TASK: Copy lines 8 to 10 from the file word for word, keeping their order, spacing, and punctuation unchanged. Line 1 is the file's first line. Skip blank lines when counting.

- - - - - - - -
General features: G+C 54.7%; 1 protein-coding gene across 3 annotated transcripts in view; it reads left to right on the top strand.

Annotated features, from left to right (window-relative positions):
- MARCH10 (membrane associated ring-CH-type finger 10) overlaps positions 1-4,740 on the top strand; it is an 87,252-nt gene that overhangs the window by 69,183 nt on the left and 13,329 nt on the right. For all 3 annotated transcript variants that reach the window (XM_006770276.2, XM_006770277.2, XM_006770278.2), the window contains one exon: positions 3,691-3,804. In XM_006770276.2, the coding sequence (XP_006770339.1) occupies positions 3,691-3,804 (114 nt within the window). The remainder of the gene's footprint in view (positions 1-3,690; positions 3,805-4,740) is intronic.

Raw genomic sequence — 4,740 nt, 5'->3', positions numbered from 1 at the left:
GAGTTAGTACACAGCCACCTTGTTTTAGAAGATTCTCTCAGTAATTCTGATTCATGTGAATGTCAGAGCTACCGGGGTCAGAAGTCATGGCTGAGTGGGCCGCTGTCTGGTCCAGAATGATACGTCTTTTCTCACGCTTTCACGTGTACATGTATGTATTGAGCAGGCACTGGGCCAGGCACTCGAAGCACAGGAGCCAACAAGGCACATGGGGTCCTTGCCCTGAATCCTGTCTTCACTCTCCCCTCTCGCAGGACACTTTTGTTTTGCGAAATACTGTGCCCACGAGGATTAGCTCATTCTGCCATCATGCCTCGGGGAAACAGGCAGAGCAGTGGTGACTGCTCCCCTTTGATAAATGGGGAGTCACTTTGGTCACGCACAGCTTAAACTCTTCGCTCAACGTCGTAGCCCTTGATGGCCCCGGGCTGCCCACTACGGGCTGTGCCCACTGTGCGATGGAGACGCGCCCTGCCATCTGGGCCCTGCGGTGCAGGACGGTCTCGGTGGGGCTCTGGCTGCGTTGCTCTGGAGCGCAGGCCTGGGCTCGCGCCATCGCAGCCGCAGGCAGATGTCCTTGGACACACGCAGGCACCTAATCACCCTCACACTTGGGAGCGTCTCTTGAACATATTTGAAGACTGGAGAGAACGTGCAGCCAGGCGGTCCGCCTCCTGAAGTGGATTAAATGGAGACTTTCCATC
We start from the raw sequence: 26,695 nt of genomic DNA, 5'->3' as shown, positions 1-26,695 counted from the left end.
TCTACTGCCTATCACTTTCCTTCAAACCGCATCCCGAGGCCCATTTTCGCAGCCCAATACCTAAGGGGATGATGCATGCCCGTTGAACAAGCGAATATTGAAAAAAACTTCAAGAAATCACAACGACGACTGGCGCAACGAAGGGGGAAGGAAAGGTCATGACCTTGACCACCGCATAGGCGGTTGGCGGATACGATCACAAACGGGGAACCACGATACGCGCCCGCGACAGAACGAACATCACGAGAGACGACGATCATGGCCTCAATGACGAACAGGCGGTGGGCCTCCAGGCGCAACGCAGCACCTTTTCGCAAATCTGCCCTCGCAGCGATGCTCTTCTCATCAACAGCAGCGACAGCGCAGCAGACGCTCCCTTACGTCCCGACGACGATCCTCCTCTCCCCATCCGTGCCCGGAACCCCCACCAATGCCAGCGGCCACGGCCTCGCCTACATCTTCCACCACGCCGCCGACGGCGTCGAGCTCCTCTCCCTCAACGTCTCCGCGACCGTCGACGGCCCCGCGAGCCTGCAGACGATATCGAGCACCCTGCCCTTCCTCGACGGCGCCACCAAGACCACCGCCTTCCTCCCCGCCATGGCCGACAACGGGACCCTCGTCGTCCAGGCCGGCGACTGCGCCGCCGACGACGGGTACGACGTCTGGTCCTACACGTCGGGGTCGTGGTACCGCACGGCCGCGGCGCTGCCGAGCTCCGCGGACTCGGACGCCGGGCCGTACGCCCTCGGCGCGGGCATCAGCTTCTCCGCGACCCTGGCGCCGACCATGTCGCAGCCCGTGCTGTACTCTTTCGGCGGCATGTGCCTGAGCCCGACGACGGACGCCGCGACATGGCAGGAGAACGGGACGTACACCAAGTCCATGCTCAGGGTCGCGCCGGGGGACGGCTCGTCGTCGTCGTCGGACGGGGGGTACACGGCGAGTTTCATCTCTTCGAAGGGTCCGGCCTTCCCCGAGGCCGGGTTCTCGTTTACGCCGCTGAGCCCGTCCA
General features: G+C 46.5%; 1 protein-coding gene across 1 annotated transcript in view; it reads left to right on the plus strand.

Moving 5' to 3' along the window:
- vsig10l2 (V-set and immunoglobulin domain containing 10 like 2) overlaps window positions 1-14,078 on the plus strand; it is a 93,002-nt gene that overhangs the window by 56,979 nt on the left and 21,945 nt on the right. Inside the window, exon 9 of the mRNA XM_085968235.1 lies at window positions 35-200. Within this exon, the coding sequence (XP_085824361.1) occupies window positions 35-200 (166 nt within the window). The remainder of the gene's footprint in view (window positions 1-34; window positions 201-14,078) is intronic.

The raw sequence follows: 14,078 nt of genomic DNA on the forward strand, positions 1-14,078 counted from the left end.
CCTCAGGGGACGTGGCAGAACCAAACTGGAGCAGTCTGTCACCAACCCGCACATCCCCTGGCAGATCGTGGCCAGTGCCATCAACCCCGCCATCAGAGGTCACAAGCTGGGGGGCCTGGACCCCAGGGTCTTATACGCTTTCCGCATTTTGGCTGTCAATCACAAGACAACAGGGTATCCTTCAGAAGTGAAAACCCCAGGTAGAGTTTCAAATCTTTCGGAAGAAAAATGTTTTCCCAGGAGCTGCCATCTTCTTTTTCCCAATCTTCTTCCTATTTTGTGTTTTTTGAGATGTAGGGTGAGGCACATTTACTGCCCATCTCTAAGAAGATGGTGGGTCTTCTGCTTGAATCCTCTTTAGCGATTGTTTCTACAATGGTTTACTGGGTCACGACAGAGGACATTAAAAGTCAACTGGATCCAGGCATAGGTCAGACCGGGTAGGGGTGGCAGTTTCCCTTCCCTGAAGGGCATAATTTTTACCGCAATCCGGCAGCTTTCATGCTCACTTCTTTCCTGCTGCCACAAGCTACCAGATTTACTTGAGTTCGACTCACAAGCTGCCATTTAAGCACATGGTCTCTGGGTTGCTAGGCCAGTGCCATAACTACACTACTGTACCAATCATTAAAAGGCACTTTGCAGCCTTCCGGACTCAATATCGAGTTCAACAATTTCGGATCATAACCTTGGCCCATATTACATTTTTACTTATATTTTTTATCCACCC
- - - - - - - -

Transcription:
General features: G+C 46.5%; 1 protein-coding gene across 1 annotated transcript in view; it reads left to right on the plus strand.

Moving 5' to 3' along the window:
- vsig10l2 (V-set and immunoglobulin domain containing 10 like 2) overlaps window positions 1-14,078 on the plus strand; it is a 93,002-nt gene that overhangs the window by 56,979 nt on the left and 21,945 nt on the right. Inside the window, exon 9 of the mRNA XM_085968235.1 lies at window positions 35-200. Within this exon, the coding sequence (XP_085824361.1) occupies window positions 35-200 (166 nt within the window). The remainder of the gene's footprint in view (window positions 1-34; window positions 201-14,078) is intronic.